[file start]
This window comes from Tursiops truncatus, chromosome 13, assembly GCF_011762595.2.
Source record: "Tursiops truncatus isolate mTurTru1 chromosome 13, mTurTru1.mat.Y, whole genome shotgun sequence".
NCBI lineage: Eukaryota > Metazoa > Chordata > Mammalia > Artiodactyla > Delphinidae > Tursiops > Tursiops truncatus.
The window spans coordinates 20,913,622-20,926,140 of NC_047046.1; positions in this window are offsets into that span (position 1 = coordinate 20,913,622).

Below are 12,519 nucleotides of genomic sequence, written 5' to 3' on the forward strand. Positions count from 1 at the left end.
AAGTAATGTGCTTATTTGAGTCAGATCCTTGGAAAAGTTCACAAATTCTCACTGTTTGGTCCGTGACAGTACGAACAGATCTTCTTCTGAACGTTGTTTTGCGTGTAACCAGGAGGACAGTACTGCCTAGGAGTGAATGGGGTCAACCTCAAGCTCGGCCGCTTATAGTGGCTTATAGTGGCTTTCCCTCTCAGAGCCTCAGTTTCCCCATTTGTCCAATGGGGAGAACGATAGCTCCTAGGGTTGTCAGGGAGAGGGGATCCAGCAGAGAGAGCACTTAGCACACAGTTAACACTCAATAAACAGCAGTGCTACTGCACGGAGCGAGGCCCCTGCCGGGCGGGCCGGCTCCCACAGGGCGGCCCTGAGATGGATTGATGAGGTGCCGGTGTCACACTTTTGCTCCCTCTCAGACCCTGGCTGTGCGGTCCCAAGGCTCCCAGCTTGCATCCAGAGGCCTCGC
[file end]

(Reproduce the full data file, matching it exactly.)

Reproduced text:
This window comes from Tursiops truncatus, chromosome 13, assembly GCF_011762595.2.
Source record: "Tursiops truncatus isolate mTurTru1 chromosome 13, mTurTru1.mat.Y, whole genome shotgun sequence".
NCBI lineage: Eukaryota > Metazoa > Chordata > Mammalia > Artiodactyla > Delphinidae > Tursiops > Tursiops truncatus.
The window spans coordinates 20,913,622-20,926,140 of NC_047046.1; positions in this window are offsets into that span (position 1 = coordinate 20,913,622).

Below are 12,519 nucleotides of genomic sequence, written 5' to 3' on the forward strand. Positions count from 1 at the left end.
AAGTAATGTGCTTATTTGAGTCAGATCCTTGGAAAAGTTCACAAATTCTCACTGTTTGGTCCGTGACAGTACGAACAGATCTTCTTCTGAACGTTGTTTTGCGTGTAACCAGGAGGACAGTACTGCCTAGGAGTGAATGGGGTCAACCTCAAGCTCGGCCGCTTATAGTGGCTTATAGTGGCTTTCCCTCTCAGAGCCTCAGTTTCCCCATTTGTCCAATGGGGAGAACGATAGCTCCTAGGGTTGTCAGGGAGAGGGGATCCAGCAGAGAGAGCACTTAGCACACAGTTAACACTCAATAAACAGCAGTGCTACTGCACGGAGCGAGGCCCCTGCCGGGCGGGCCGGCTCCCACAGGGCGGCCCTGAGATGGATTGATGAGGTGCCGGTGTCACACTTTTGCTCCCTCTCAGACCCTGGCTGTGCGGTCCCAAGGCTCCCAGCTTGCATCCAGAGGCCTCGC